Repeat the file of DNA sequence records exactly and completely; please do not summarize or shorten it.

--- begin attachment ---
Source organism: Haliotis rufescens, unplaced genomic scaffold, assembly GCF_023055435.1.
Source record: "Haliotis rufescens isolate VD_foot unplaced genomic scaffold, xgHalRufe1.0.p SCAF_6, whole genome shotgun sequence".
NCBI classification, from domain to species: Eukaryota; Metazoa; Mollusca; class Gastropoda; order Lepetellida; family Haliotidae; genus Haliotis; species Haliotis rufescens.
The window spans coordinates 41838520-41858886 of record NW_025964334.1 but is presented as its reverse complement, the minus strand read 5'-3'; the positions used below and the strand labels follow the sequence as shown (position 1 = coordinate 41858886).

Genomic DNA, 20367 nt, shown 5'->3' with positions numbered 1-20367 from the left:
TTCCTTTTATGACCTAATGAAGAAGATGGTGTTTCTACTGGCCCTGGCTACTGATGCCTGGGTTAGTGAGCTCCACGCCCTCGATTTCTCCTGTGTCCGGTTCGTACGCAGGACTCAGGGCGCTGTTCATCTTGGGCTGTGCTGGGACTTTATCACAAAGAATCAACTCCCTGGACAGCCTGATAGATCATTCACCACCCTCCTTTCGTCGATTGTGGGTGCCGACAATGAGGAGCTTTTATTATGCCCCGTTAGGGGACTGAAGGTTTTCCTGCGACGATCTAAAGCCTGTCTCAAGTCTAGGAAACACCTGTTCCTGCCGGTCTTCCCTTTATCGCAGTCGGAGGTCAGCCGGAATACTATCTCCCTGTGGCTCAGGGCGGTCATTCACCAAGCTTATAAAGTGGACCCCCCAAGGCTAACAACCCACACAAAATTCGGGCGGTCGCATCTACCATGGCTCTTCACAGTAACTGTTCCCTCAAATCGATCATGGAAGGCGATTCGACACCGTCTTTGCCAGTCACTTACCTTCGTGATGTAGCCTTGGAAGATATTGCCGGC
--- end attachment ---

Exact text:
Source organism: Haliotis rufescens, unplaced genomic scaffold, assembly GCF_023055435.1.
Source record: "Haliotis rufescens isolate VD_foot unplaced genomic scaffold, xgHalRufe1.0.p SCAF_6, whole genome shotgun sequence".
NCBI classification, from domain to species: Eukaryota; Metazoa; Mollusca; class Gastropoda; order Lepetellida; family Haliotidae; genus Haliotis; species Haliotis rufescens.
The window spans coordinates 41838520-41858886 of record NW_025964334.1 but is presented as its reverse complement, the minus strand read 5'-3'; the positions used below and the strand labels follow the sequence as shown (position 1 = coordinate 41858886).

Genomic DNA, 20367 nt, shown 5'->3' with positions numbered 1-20367 from the left:
TTCCTTTTATGACCTAATGAAGAAGATGGTGTTTCTACTGGCCCTGGCTACTGATGCCTGGGTTAGTGAGCTCCACGCCCTCGATTTCTCCTGTGTCCGGTTCGTACGCAGGACTCAGGGCGCTGTTCATCTTGGGCTGTGCTGGGACTTTATCACAAAGAATCAACTCCCTGGACAGCCTGATAGATCATTCACCACCCTCCTTTCGTCGATTGTGGGTGCCGACAATGAGGAGCTTTTATTATGCCCCGTTAGGGGACTGAAGGTTTTCCTGCGACGATCTAAAGCCTGTCTCAAGTCTAGGAAACACCTGTTCCTGCCGGTCTTCCCTTTATCGCAGTCGGAGGTCAGCCGGAATACTATCTCCCTGTGGCTCAGGGCGGTCATTCACCAAGCTTATAAAGTGGACCCCCCAAGGCTAACAACCCACACAAAATTCGGGCGGTCGCATCTACCATGGCTCTTCACAGTAACTGTTCCCTCAAATCGATCATGGAAGGCGATTCGACACCGTCTTTGCCAGTCACTTACCTTCGTGATGTAGCCTTGGAAGATATTGCCGGC